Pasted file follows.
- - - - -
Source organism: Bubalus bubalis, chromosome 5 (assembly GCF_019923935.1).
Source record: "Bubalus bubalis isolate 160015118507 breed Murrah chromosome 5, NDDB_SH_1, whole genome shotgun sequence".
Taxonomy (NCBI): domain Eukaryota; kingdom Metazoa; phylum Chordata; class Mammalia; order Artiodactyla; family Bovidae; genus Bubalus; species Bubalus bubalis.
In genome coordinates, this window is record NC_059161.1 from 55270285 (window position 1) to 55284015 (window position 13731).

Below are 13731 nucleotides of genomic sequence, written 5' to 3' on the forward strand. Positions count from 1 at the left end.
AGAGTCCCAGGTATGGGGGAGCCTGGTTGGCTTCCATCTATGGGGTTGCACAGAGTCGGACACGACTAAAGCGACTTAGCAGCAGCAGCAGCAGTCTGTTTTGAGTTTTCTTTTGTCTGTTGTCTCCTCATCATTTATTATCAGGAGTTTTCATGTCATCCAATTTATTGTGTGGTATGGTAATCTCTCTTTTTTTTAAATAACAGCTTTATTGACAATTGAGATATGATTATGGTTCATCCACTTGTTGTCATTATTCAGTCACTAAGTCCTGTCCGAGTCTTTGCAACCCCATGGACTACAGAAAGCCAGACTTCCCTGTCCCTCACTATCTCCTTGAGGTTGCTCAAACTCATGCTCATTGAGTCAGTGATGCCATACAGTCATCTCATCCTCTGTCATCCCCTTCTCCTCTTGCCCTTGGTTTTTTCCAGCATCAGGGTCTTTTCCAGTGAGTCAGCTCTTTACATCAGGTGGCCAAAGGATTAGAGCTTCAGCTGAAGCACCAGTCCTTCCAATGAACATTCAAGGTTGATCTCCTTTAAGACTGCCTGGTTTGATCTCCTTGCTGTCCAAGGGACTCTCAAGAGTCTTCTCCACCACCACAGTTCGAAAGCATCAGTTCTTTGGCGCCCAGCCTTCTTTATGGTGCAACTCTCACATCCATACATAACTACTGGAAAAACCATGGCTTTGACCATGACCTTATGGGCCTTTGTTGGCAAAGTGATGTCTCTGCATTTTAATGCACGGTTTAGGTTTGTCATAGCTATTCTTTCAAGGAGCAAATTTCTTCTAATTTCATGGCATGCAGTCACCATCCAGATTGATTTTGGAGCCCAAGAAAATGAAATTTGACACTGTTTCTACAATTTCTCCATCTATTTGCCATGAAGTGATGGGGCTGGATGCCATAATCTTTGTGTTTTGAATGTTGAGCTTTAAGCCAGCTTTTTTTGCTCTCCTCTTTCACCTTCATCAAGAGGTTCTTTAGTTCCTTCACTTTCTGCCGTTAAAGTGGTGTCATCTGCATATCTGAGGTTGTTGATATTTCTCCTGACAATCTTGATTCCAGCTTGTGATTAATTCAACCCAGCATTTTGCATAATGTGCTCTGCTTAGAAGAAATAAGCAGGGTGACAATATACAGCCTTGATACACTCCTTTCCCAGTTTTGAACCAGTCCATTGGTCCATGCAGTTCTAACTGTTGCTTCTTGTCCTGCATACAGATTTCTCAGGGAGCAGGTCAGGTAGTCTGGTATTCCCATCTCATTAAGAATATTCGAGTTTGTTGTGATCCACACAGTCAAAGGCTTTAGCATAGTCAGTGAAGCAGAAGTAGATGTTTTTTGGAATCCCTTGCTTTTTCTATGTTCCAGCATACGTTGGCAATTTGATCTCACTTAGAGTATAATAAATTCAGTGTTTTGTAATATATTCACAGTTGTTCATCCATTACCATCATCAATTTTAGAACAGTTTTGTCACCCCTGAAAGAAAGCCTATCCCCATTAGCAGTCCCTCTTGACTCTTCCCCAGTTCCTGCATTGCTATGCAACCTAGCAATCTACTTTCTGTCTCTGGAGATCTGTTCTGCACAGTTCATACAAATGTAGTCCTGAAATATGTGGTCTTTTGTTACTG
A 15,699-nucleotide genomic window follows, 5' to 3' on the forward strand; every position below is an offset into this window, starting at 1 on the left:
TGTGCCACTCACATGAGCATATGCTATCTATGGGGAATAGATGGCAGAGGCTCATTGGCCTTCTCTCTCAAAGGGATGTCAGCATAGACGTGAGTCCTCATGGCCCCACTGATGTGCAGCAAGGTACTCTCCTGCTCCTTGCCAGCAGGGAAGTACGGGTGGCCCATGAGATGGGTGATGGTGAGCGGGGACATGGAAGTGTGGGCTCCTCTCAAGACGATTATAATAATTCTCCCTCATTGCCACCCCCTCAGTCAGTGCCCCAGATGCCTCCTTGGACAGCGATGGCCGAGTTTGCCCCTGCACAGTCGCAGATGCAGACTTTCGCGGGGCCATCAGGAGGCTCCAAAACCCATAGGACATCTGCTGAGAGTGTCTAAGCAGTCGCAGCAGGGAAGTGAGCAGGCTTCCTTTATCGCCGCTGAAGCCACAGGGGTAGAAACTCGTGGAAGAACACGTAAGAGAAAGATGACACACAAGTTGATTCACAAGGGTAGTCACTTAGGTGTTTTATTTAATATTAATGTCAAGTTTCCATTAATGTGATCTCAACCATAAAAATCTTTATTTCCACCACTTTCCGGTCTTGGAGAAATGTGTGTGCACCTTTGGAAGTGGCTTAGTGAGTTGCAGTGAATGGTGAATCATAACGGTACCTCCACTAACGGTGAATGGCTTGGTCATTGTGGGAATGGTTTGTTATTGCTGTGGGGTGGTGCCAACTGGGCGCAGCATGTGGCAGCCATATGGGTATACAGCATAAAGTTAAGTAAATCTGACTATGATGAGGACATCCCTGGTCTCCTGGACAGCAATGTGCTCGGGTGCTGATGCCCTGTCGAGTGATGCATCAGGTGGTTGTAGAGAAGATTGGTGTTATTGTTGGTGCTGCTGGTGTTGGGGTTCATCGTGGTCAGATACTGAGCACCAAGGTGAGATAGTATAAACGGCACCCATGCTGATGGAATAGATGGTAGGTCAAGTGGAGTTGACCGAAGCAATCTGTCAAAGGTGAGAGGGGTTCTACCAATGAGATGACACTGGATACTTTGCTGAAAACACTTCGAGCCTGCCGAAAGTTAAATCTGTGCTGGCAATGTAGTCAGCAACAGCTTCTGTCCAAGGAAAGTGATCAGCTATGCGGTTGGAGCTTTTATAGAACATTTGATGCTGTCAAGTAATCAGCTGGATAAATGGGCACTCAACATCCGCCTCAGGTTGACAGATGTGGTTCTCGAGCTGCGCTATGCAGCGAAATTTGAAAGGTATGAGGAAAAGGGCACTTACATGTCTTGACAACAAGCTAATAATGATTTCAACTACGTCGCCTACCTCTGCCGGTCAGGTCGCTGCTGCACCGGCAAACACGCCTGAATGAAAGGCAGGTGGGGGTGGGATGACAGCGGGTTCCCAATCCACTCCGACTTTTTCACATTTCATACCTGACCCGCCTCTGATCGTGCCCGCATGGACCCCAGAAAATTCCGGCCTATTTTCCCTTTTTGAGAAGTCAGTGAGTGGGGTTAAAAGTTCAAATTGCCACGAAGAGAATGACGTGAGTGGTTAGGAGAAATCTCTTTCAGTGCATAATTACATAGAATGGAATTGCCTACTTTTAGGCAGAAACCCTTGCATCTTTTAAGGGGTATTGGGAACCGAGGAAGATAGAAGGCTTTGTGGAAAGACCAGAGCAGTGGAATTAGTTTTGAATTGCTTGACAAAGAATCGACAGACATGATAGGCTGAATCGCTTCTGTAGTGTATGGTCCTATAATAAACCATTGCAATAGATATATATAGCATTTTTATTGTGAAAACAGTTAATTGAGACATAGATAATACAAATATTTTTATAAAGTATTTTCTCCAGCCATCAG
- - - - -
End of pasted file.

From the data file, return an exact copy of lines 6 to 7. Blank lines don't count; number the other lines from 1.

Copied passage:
AGAGTCCCAGGTATGGGGGAGCCTGGTTGGCTTCCATCTATGGGGTTGCACAGAGTCGGACACGACTAAAGCGACTTAGCAGCAGCAGCAGCAGTCTGTTTTGAGTTTTCTTTTGTCTGTTGTCTCCTCATCATTTATTATCAGGAGTTTTCATGTCATCCAATTTATTGTGTGGTATGGTAATCTCTCTTTTTTTTAAATAACAGCTTTATTGACAATTGAGATATGATTATGGTTCATCCACTTGTTGTCATTATTCAGTCACTAAGTCCTGTCCGAGTCTTTGCAACCCCATGGACTACAGAAAGCCAGACTTCCCTGTCCCTCACTATCTCCTTGAGGTTGCTCAAACTCATGCTCATTGAGTCAGTGATGCCATACAGTCATCTCATCCTCTGTCATCCCCTTCTCCTCTTGCCCTTGGTTTTTTCCAGCATCAGGGTCTTTTCCAGTGAGTCAGCTCTTTACATCAGGTGGCCAAAGGATTAGAGCTTCAGCTGAAGCACCAGTCCTTCCAATGAACATTCAAGGTTGATCTCCTTTAAGACTGCCTGGTTTGATCTCCTTGCTGTCCAAGGGACTCTCAAGAGTCTTCTCCACCACCACAGTTCGAAAGCATCAGTTCTTTGGCGCCCAGCCTTCTTTATGGTGCAACTCTCACATCCATACATAACTACTGGAAAAACCATGGCTTTGACCATGACCTTATGGGCCTTTGTTGGCAAAGTGATGTCTCTGCATTTTAATGCACGGTTTAGGTTTGTCATAGCTATTCTTTCAAGGAGCAAATTTCTTCTAATTTCATGGCATGCAGTCACCATCCAGATTGATTTTGGAGCCCAAGAAAATGAAATTTGACACTGTTTCTACAATTTCTCCATCTATTTGCCATGAAGTGATGGGGCTGGATGCCATAATCTTTGTGTTTTGAATGTTGAGCTTTAAGCCAGCTTTTTTTGCTCTCCTCTTTCACCTTCATCAAGAGGTTCTTTAGTTCCTTCACTTTCTGCCGTTAAAGTGGTGTCATCTGCATATCTGAGGTTGTTGATATTTCTCCTGACAATCTTGATTCCAGCTTGTGATTAATTCAACCCAGCATTTTGCATAATGTGCTCTGCTTAGAAGAAATAAGCAGGGTGACAATATACAGCCTTGATACACTCCTTTCCCAGTTTTGAACCAGTCCATTGGTCCATGCAGTTCTAACTGTTGCTTCTTGTCCTGCATACAGATTTCTCAGGGAGCAGGTCAGGTAGTCTGGTATTCCCATCTCATTAAGAATATTCGAGTTTGTTGTGATCCACACAGTCAAAGGCTTTAGCATAGTCAGTGAAGCAGAAGTAGATGTTTTTTGGAATCCCTTGCTTTTTCTATGTTCCAGCATACGTTGGCAATTTGATCTCACTTAGAGTATAATAAATTCAGTGTTTTGTAATATATTCACAGTTGTTCATCCATTACCATCATCAATTTTAGAACAGTTTTGTCACCCCTGAAAGAAAGCCTATCCCCATTAGCAGTCCCTCTTGACTCTTCCCCAGTTCCTGCATTGCTATGCAACCTAGCAATCTACTTTCTGTCTCTGGAGATCTGTTCTGCACAGTTCATACAAATGTAGTCCTGAAATATGTGGTCTTTTGTTACTG
A 15,699-nucleotide genomic window follows, 5' to 3' on the forward strand; every position below is an offset into this window, starting at 1 on the left: